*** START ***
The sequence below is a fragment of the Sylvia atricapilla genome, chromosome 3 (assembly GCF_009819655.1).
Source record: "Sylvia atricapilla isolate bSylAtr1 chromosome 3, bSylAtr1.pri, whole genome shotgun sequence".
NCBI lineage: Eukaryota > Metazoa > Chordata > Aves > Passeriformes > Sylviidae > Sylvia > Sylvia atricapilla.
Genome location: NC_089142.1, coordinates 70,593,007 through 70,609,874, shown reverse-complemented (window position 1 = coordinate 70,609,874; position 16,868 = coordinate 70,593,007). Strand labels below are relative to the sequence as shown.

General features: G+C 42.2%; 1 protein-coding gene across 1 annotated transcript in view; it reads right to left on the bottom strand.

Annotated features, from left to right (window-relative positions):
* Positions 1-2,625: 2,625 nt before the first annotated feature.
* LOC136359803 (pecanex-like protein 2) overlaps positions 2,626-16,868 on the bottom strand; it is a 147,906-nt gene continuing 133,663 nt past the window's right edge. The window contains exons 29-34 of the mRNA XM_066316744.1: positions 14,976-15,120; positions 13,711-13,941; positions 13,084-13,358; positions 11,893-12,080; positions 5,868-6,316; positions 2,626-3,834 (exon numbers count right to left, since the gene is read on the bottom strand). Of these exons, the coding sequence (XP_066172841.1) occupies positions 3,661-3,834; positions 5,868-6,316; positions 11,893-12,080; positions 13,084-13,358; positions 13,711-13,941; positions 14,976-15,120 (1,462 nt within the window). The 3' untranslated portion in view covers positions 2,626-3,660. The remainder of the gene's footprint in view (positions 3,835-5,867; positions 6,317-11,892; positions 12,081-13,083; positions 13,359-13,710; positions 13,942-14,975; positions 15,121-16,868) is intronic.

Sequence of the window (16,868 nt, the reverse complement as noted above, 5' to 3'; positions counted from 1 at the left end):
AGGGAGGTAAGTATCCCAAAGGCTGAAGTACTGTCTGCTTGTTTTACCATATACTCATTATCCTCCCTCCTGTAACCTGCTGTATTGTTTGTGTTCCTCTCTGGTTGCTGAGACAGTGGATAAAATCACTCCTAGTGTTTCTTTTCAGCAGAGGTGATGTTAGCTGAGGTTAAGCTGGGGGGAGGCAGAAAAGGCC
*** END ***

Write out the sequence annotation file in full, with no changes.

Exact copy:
The sequence below is a fragment of the Sylvia atricapilla genome, chromosome 3 (assembly GCF_009819655.1).
Source record: "Sylvia atricapilla isolate bSylAtr1 chromosome 3, bSylAtr1.pri, whole genome shotgun sequence".
NCBI lineage: Eukaryota > Metazoa > Chordata > Aves > Passeriformes > Sylviidae > Sylvia > Sylvia atricapilla.
Genome location: NC_089142.1, coordinates 70,593,007 through 70,609,874, shown reverse-complemented (window position 1 = coordinate 70,609,874; position 16,868 = coordinate 70,593,007). Strand labels below are relative to the sequence as shown.

General features: G+C 42.2%; 1 protein-coding gene across 1 annotated transcript in view; it reads right to left on the bottom strand.

Annotated features, from left to right (window-relative positions):
* Positions 1-2,625: 2,625 nt before the first annotated feature.
* LOC136359803 (pecanex-like protein 2) overlaps positions 2,626-16,868 on the bottom strand; it is a 147,906-nt gene continuing 133,663 nt past the window's right edge. The window contains exons 29-34 of the mRNA XM_066316744.1: positions 14,976-15,120; positions 13,711-13,941; positions 13,084-13,358; positions 11,893-12,080; positions 5,868-6,316; positions 2,626-3,834 (exon numbers count right to left, since the gene is read on the bottom strand). Of these exons, the coding sequence (XP_066172841.1) occupies positions 3,661-3,834; positions 5,868-6,316; positions 11,893-12,080; positions 13,084-13,358; positions 13,711-13,941; positions 14,976-15,120 (1,462 nt within the window). The 3' untranslated portion in view covers positions 2,626-3,660. The remainder of the gene's footprint in view (positions 3,835-5,867; positions 6,317-11,892; positions 12,081-13,083; positions 13,359-13,710; positions 13,942-14,975; positions 15,121-16,868) is intronic.

Sequence of the window (16,868 nt, the reverse complement as noted above, 5' to 3'; positions counted from 1 at the left end):
AGGGAGGTAAGTATCCCAAAGGCTGAAGTACTGTCTGCTTGTTTTACCATATACTCATTATCCTCCCTCCTGTAACCTGCTGTATTGTTTGTGTTCCTCTCTGGTTGCTGAGACAGTGGATAAAATCACTCCTAGTGTTTCTTTTCAGCAGAGGTGATGTTAGCTGAGGTTAAGCTGGGGGGAGGCAGAAAAGGCC